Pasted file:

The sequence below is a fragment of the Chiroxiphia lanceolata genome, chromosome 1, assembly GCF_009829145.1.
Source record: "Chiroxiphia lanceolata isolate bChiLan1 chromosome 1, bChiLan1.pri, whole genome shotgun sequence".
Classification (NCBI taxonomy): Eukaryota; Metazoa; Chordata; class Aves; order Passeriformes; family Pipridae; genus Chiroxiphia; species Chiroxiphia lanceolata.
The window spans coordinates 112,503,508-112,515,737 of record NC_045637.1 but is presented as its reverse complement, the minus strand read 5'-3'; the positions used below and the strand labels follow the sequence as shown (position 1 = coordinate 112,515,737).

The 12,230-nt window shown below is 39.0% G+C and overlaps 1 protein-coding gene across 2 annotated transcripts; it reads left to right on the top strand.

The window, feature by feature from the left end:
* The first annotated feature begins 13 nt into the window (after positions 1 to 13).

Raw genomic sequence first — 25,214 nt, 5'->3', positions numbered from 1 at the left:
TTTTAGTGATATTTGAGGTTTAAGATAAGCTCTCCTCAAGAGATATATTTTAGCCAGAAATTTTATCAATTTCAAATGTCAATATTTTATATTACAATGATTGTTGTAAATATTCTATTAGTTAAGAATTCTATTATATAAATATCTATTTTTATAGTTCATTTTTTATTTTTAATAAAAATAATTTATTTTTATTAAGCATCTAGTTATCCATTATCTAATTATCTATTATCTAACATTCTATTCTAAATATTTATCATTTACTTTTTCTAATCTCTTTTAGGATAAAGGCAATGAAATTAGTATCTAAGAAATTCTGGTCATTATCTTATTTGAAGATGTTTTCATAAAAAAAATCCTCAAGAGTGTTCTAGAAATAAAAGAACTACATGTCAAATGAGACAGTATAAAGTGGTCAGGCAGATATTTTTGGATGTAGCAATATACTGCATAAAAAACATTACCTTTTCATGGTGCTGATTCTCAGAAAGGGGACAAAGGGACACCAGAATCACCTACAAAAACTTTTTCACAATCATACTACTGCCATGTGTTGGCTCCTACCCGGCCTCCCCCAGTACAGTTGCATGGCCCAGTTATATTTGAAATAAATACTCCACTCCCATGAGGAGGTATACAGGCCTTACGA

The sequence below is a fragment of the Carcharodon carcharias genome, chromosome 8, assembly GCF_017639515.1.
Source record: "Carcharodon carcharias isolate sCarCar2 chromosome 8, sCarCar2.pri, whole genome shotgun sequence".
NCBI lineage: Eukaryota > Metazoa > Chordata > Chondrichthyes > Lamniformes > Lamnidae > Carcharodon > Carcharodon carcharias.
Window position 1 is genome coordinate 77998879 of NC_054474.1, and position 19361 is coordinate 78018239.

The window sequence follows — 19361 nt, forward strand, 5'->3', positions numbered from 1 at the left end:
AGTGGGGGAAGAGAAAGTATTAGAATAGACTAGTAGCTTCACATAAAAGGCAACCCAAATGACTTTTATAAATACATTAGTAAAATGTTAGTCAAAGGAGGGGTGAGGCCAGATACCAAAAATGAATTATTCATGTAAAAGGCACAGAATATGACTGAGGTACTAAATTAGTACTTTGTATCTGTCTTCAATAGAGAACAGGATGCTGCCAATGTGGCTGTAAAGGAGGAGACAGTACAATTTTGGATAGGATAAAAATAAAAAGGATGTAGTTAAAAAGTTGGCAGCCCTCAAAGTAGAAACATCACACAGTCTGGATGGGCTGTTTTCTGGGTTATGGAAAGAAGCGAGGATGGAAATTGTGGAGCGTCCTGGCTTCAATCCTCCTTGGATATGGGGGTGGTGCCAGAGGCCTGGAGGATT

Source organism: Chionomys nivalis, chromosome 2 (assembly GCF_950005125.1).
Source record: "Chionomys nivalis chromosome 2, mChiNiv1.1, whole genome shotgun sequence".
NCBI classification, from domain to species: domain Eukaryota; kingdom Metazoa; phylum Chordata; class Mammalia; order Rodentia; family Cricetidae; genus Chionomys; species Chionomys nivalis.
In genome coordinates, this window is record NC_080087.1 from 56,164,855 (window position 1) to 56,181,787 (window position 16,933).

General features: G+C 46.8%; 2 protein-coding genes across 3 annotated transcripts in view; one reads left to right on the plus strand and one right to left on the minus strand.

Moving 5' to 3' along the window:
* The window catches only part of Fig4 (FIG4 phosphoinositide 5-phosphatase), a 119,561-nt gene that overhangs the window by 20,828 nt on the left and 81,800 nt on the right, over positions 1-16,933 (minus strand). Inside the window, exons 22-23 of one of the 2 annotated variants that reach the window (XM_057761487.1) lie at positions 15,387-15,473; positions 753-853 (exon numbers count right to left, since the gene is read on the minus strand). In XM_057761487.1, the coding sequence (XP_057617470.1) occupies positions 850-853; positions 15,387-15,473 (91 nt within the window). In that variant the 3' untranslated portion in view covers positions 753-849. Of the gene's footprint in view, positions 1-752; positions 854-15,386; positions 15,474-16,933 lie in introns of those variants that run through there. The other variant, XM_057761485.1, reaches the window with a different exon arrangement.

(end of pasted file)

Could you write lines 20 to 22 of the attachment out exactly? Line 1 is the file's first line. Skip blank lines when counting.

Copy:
General features: G+C 46.8%; 2 protein-coding genes across 3 annotated transcripts in view; one reads left to right on the plus strand and one right to left on the minus strand.

Moving 5' to 3' along the window:
* The window catches only part of Fig4 (FIG4 phosphoinositide 5-phosphatase), a 119,561-nt gene that overhangs the window by 20,828 nt on the left and 81,800 nt on the right, over positions 1-16,933 (minus strand). Inside the window, exons 22-23 of one of the 2 annotated variants that reach the window (XM_057761487.1) lie at positions 15,387-15,473; positions 753-853 (exon numbers count right to left, since the gene is read on the minus strand). In XM_057761487.1, the coding sequence (XP_057617470.1) occupies positions 850-853; positions 15,387-15,473 (91 nt within the window). In that variant the 3' untranslated portion in view covers positions 753-849. Of the gene's footprint in view, positions 1-752; positions 854-15,386; positions 15,474-16,933 lie in introns of those variants that run through there. The other variant, XM_057761485.1, reaches the window with a different exon arrangement.